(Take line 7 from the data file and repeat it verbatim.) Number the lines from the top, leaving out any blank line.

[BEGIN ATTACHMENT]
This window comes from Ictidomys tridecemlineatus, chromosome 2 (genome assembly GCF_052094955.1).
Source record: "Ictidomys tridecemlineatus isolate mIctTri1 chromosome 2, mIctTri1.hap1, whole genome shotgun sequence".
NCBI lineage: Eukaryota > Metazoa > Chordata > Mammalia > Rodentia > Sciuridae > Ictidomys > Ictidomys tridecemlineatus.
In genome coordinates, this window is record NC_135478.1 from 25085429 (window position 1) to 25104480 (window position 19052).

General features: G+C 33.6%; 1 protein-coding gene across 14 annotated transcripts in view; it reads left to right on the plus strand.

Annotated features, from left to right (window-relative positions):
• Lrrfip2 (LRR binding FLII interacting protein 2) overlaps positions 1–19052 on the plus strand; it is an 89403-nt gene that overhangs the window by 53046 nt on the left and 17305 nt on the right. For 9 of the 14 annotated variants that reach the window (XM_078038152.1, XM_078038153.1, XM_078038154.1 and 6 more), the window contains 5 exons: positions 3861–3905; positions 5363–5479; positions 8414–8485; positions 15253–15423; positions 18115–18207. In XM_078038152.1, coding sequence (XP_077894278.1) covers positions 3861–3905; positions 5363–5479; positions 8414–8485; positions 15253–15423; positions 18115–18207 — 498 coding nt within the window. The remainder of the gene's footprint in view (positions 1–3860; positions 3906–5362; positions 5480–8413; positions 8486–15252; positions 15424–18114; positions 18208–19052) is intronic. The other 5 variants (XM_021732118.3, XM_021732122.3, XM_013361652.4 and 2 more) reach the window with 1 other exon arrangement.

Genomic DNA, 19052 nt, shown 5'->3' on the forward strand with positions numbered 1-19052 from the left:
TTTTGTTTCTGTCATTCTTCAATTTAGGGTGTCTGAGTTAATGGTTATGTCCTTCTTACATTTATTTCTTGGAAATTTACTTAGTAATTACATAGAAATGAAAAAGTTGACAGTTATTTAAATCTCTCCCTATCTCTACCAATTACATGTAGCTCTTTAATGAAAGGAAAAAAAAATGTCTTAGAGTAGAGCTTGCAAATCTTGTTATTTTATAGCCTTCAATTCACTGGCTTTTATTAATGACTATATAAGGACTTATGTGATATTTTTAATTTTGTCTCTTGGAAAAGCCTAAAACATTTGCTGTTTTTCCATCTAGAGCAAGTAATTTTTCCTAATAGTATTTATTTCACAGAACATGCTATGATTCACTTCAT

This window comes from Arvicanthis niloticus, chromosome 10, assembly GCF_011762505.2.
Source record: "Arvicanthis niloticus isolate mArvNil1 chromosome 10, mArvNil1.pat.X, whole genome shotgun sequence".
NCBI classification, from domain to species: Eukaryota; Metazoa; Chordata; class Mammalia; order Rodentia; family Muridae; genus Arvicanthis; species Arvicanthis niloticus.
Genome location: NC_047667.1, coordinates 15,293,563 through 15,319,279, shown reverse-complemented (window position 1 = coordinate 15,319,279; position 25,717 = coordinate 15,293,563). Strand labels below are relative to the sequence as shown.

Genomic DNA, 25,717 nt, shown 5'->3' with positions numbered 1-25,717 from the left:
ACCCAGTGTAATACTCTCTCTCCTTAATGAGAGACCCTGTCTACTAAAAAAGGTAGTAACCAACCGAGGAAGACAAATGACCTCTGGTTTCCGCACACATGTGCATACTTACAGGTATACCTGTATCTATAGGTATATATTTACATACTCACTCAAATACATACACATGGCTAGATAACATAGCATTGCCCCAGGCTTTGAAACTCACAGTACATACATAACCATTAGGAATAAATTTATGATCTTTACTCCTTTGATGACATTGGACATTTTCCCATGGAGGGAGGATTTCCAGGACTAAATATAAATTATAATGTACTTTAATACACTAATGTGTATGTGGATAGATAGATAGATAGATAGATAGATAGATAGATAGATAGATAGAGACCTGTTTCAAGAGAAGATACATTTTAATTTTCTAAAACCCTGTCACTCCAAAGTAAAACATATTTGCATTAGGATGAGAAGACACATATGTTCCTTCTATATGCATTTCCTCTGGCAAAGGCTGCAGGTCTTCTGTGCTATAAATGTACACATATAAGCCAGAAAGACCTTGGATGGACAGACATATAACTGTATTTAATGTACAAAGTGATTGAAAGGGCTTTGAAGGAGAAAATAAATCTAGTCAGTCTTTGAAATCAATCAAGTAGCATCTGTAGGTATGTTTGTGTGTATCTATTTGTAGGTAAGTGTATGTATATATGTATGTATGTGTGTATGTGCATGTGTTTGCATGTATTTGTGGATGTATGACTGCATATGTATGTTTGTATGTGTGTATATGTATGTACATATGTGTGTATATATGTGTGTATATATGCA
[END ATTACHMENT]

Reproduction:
• Lrrfip2 (LRR binding FLII interacting protein 2) overlaps positions 1–19052 on the plus strand; it is an 89403-nt gene that overhangs the window by 53046 nt on the left and 17305 nt on the right. For 9 of the 14 annotated variants that reach the window (XM_078038152.1, XM_078038153.1, XM_078038154.1 and 6 more), the window contains 5 exons: positions 3861–3905; positions 5363–5479; positions 8414–8485; positions 15253–15423; positions 18115–18207. In XM_078038152.1, coding sequence (XP_077894278.1) covers positions 3861–3905; positions 5363–5479; positions 8414–8485; positions 15253–15423; positions 18115–18207 — 498 coding nt within the window. The remainder of the gene's footprint in view (positions 1–3860; positions 3906–5362; positions 5480–8413; positions 8486–15252; positions 15424–18114; positions 18208–19052) is intronic. The other 5 variants (XM_021732118.3, XM_021732122.3, XM_013361652.4 and 2 more) reach the window with 1 other exon arrangement.